ADModify is a tool that originally was developed and used by the Microsoft Product Support Services (PSS) group, the guys who created the tool were, more specifically, Dan Winter & Marc Nivens. Through the years ADModify has evolved and is not only a tool used internally by Microsoft PSS anymore, but also by Exchange admins all around the world. ADModify can be used to modify all sorts of user attributes, but in this article we’ll focus on the Exchange related ones.
Downloading and Running ADModify
You can download ADModify.NET (2.0) or ADModify (1.6) from the Microsoft Product Support Services FTP site or download ADModify.NET (2.0) directly from the ADModify workspace. As the version number indicates ADModify.NET is the latest edition and is, as the name implies, based on the .NET Framework, meaning the client or server on which you run the tool must have the .NET Framework package installed.
When you have downloaded a copy of the tool you don’t have to install it or anything, you simply extract the files and execute ADModify.exe and you’re rolling (See Figure 1 below).
The zipped ADModify files includes ADModcmd.exe which can be used to modify attributes via a command prompt console or by using scripts.
Figure 1: Executing ADModify.exe
When the tool is executed we have three options, we can choose to Modify Attributes, Undo Changes or Import Mailbox Rights as can be seen in Figure 2.
Figure 2: ADModify Options
As we, for the purpose of this article, are going to modify just a few AD user objects manually, we will select the first option which brings us to Figure 3.
Figure 3: And the AD Users whose attributes are to be modified
As you can see in Figure 3 this is where we specify the AD domain and Domain Controller holding the objects we wish to modify. As you can see you’re not limited to selecting AD user objects, you can also add Groups, Contacts and Public Folders.
In Figure 3 we selected 20 AD user objects in the Domain Tree List, we did this simply by left-clicking the Users Organizational Unit (OU) then hitting the Add To List button. Now that we have added the users we want to modify we can click Next, which brings us to the tabs holding all the object attributes etc.
The Four Exchange Tabs
As I mentioned earlier, this article is focusing only on the Exchange related object attributes, so let’s move on by clicking the first Exchange related tab which is E-Mail Addresses (shown in Figure 4). As this tab is pretty much self-explanatory it shouldn’t need any closer description.
Figure 4: E-Mail Addresses Tab
The next tab is Exchange Features (see Figure 5) and this is the place where we can enable and disable the different Exchange protocols (POP3, IMAP4, HTTP also known as OWA). This is also the tab where it’s possible to add AD user objects to a Mailbox Manager Policy as well as specify both message and storage limits, all stuff you should be familiar with via the Exchange System Manager and the Active Directory User and Computers (ADUC) snap-in.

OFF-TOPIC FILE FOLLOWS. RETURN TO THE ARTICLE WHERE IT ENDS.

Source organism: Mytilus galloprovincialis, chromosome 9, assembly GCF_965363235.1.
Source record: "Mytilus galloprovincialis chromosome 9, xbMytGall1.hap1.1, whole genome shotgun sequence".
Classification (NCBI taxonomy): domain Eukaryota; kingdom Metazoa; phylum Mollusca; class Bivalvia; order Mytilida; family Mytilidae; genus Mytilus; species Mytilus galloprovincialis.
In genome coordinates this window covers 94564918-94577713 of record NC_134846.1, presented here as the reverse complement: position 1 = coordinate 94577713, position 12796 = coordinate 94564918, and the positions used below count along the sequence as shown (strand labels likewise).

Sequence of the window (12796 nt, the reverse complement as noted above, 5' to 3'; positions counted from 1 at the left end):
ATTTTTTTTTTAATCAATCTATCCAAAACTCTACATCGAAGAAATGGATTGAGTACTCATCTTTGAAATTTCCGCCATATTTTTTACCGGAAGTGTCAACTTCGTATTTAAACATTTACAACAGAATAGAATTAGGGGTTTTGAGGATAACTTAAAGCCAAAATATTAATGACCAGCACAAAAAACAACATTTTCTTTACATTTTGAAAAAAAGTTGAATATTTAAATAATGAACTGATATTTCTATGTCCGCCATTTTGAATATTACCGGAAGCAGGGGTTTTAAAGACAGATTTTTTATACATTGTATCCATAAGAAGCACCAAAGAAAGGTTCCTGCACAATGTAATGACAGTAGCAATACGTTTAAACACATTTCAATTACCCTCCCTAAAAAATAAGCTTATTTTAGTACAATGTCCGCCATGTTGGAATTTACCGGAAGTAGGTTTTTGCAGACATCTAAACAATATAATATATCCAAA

Figure 5: Exchange Features Tab
The Mailbox Rights tab contains options that let us grant different mailbox rights to the selected AD user objects as well as specify an AD user object whom should have access to the selected AD user objects mailboxes (see Figure 6).
Figure 6: Mailbox Rights Tab
It’s also possible to export specific Mailbox Rights which later can be used for Exchange migration purposes etc.
In order to modify the Mailbox rights of a user the client or server on which ADModify is executed must have the Exchange System Manager Tools installed, the reason being that Mailbox Rights modifications utilize CDOEXM’s Mailbox Rights interface. For further details it’s suggested you check out the ADModify Help file. To find instructions on how you install the Exchange System Manager on a workstation see the below two blog posts over at You Had Me At EHLO (aka MS Exchange team blog):
What does it take to install admin only?: http://blogs.msdn.com/exchange/archive/2004/06/07/150295.aspx
Installing Exchange System Manager on Windows XP – Part II: http://blogs.msdn.com/exchange/archive/2004/06/29/168919.aspx
The last Exchange related tab is General Exchange and as you can see this is the place where you have the possibility of specifying the homeMTA, homeMDB, msExchOAB, msExchQueryBaseDN of the AD user objects. You can also hide the AD user objects from the Address Lists and set an alternate recipient (message forwarding).
Figure 7: Exchange General Tab
We only touched the Exchange related attributes available in ADModify very briefly in this article, but hopefully enough to make you see how much more efficient you can be as an Exchange Administrator (especially in large Exchange environments).
Hey what are you waiting for? Hurry up and start your virtual machines so you can start testing the ADModify tool immediately!
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